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Finance News

Ethiopia may be the next African state to default on debt financing charges despite international ratings agencies and local analysists saying they expected the current payment to be made.

The current payment, which has been missed is only considered a default after a 14 day grace period.

Paying The Interest on Your Debts

When you borrow funds from credit providers, they charge interest (so they can make a profit). 

Often such credit providers will demand a minimum payment (like on a credit card). This is, many times, designed to cover the interest portion of the credit granted so that the amount owed does not grow and grow.

Of course, if you want to make the debt shrink you have to pay not just the interest charge but more than that to make the debt start to shrink.

Read More: Never just pay credit card minimum installments

Ethiopia Must Pay $33 Million In Interest

Ethiopia is facing the possibility of officially defaulting on its financial commitments, joining countries like Zambia and Ghana.

The Ethiopian government recently informed bondholders that it won’t be able to make a $33 million interest payment due on its $1 billion Eurobonds, citing a “vulnerable external position with lower foreign-exchange reserves”.

This basically means they don’t have the foreign assets or currency to pay with.

So, What Now?

In order to sort out the current financial challenges, Ethiopia is looking to renegotiate its obligations through what is called the Group of 20’s ‘Common Framework’, which is what Zambia and Ghana also did.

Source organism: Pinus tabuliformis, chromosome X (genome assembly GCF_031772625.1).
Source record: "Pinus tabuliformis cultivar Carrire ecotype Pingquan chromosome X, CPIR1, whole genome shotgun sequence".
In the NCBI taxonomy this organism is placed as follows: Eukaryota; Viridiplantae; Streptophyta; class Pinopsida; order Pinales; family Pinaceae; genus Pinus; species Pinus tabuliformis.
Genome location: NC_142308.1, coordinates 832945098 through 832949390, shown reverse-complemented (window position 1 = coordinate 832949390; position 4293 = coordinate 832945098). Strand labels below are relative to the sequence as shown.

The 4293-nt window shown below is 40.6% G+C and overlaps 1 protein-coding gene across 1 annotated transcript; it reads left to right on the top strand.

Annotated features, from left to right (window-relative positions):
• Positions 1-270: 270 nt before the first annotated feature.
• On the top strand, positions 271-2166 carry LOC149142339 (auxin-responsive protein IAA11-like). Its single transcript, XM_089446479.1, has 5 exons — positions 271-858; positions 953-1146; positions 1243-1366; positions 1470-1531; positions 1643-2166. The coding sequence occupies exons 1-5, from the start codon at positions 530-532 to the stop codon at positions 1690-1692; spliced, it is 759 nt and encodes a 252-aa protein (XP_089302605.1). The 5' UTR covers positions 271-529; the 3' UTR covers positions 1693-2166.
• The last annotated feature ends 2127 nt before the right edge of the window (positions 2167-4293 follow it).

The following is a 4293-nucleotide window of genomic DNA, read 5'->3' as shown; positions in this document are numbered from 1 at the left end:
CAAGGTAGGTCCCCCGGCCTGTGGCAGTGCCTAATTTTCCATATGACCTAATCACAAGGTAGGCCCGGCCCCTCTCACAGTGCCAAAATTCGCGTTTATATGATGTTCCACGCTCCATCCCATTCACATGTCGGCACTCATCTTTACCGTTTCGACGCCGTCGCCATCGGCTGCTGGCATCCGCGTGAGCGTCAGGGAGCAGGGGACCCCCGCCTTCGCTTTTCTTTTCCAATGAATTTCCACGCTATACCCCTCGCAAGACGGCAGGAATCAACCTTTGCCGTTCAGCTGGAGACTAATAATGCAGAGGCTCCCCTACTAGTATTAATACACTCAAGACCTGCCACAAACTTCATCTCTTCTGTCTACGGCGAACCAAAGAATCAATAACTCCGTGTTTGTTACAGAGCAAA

If they don’t, their existing debt will shoot up in price (long term cost) and they will struggle to get others to trust them enough to give them any more money because they might just never pay it back.

They desperately need to make a plan or new agreement. If you can’t pay what you are meant to you either (1) go find money somewhere else or (2) you ask the people you owe money to, to make some sort of arrangement for you. Often times such an arrangement will cost you more in the long run, of course.

‘Often times such an arrangement will cost you more in the long run, of course’

With regard to all their other massive debts, the International Monetary Fund (IMF) recently offered Ethiopia a temporary debt service suspension deal but Ethiopia must strike a detailed long term deal with the IMF by March 31 or it could nullify the temporary agreement.

It seems that the coming weeks over year end will be critical as Ethiopia navigates its financial challenges and negotiates with international creditors.